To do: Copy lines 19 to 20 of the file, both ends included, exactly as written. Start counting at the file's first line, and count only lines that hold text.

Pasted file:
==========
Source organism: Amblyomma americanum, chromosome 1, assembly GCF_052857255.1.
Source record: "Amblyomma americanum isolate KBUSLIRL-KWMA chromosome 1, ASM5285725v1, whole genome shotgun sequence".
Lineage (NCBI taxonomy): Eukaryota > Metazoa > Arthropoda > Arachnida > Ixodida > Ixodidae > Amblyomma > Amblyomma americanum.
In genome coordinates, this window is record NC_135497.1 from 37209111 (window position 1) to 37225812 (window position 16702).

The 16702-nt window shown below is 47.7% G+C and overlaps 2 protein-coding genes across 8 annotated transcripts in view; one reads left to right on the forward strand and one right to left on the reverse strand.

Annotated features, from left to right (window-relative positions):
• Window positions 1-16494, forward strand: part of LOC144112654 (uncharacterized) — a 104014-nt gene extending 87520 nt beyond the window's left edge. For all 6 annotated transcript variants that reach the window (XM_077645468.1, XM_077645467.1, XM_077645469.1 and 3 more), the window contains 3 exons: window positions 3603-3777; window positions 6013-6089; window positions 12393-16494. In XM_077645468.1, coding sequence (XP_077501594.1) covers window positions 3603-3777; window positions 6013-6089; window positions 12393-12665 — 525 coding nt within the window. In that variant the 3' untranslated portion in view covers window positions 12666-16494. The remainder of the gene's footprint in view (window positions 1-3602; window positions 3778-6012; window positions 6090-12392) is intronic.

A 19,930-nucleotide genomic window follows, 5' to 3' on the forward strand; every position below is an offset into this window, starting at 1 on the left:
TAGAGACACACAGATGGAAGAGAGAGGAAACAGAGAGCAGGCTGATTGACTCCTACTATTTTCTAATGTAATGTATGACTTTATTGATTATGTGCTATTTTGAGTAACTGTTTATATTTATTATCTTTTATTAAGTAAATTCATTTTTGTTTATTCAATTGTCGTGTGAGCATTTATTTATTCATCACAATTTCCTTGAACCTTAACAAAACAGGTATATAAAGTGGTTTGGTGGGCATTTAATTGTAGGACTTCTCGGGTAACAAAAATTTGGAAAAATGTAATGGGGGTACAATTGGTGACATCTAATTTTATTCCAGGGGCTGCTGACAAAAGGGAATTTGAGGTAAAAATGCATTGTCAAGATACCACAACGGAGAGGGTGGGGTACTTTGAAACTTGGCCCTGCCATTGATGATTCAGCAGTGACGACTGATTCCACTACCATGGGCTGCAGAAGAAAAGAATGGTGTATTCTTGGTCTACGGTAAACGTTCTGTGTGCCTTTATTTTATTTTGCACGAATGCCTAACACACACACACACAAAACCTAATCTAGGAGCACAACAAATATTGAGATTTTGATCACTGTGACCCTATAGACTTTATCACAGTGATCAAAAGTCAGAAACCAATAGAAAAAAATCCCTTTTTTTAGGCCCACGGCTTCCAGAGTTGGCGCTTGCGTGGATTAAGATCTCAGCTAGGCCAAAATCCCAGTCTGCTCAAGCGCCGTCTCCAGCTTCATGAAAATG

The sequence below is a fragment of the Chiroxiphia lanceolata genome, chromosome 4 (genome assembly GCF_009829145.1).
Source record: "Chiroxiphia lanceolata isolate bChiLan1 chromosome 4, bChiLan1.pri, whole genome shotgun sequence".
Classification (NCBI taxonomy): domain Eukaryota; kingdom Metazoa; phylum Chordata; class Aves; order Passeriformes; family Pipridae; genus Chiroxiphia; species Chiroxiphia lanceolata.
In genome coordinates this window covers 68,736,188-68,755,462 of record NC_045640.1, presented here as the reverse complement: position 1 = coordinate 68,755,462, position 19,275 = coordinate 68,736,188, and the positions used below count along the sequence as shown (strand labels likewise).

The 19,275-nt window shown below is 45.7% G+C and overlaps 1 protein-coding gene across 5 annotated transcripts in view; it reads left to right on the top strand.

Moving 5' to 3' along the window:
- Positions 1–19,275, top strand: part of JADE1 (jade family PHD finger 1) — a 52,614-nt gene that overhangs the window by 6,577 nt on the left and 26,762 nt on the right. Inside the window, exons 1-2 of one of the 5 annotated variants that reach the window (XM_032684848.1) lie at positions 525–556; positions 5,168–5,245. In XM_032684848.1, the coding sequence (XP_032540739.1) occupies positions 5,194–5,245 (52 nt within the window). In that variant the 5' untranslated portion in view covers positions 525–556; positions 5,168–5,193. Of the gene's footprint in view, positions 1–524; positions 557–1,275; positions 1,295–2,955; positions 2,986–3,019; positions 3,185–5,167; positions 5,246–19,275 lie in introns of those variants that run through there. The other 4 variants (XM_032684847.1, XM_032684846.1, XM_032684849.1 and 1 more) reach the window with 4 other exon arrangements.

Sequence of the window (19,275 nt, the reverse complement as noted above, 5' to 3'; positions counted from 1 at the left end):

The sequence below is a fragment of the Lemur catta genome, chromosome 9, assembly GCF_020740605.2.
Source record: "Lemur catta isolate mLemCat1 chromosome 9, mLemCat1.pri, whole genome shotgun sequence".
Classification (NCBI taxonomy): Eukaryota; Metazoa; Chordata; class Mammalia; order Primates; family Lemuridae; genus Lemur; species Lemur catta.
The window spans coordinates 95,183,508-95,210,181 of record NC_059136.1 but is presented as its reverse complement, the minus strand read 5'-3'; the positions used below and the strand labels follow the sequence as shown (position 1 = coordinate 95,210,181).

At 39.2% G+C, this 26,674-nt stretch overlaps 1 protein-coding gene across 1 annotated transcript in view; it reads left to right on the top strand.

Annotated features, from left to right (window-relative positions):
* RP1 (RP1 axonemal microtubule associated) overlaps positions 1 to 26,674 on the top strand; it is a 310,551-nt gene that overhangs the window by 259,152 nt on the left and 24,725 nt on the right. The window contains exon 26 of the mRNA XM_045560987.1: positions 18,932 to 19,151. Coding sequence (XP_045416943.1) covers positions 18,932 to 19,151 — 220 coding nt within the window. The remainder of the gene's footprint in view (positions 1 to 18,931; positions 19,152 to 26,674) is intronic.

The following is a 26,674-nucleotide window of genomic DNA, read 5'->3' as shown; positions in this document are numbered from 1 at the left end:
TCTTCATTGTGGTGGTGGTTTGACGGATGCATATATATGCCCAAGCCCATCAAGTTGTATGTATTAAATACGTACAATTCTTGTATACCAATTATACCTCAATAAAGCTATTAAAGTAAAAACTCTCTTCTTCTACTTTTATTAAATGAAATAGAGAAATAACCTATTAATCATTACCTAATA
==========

Source record: "Lemur catta isolate mLemCat1 chromosome 9, mLemCat1.pri, whole genome shotgun sequence".
Classification (NCBI taxonomy): Eukaryota; Metazoa; Chordata; class Mammalia; order Primates; family Lemuridae; genus Lemur; species Lemur catta.